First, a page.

A “wonderfully twisted meditation on identity and individuality” from a Nobel Prize–winning author who pushes fiction to its very limits (The Boston Globe).
As this novel by the author of Blindness and All the Names begins, Tertuliano Máximo Afonso is a divorced, depressed history teacher. To lift his spirits, a colleague suggests he rent a certain video. Tertuliano watches the film, unimpressed. But during the night, when he is awakened by noise, he finds the VCR replaying the video and watches in astonishment as a man who looks exactly like him—or, more specifically, exactly like he did five years earlier, mustachioed and fuller in the face—appears on the screen.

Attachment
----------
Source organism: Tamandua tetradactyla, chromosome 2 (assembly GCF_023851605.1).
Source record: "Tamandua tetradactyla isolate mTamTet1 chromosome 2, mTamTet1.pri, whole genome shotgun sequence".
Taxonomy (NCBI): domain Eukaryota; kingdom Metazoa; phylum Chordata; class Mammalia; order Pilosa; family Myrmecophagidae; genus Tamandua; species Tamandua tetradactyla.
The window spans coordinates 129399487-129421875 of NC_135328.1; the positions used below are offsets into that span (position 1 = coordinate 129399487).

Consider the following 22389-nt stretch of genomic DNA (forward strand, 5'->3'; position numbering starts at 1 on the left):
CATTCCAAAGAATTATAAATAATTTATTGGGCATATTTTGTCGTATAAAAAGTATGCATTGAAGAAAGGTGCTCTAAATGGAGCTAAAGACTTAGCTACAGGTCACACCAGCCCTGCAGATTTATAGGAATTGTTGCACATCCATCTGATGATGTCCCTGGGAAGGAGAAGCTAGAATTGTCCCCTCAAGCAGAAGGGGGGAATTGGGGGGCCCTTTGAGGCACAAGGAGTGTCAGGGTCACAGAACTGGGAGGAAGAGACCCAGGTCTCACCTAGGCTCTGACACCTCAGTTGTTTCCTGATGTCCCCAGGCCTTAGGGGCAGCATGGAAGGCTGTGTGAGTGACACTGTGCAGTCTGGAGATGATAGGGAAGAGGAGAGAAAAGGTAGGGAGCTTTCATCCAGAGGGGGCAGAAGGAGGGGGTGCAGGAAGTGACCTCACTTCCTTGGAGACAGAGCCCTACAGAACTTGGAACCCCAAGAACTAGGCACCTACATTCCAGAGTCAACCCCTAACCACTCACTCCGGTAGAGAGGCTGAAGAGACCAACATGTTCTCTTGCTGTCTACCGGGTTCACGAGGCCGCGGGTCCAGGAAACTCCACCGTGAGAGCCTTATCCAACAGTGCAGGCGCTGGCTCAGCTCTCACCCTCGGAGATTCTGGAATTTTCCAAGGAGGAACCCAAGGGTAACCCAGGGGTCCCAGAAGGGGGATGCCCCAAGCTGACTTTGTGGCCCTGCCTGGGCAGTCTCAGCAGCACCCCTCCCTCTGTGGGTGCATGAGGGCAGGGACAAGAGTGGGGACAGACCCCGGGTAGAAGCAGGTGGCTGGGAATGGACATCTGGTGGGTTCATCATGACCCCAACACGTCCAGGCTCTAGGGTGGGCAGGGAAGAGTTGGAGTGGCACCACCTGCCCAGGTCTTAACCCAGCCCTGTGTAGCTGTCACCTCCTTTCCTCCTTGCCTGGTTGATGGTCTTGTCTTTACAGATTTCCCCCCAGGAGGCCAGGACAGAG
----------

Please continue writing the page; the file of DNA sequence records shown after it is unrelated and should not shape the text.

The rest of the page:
Against his own better judgment, Tertuliano decides to pursue his double. As he roots out the man’s identity, what begins as a whimsical chase becomes a probing investigation into what makes us human. Can we be reduced to our outward appearance, rather than the sum of our experiences?
The inspiration for the film Enemy starring Jake Gyllenhaal and directed by Denis Villeneuve, The Double is a timeless novel from a writer John Updike described in The New Yorker as “like Faulkner, so confident of his resources and ultimate destination that he can bring any impossibility to life by hurling words at it.”
“It’s tempting to think of [The Double] as his masterpiece.” —The New York Times
Translated from the Portuguese by Margaret Jull Costa
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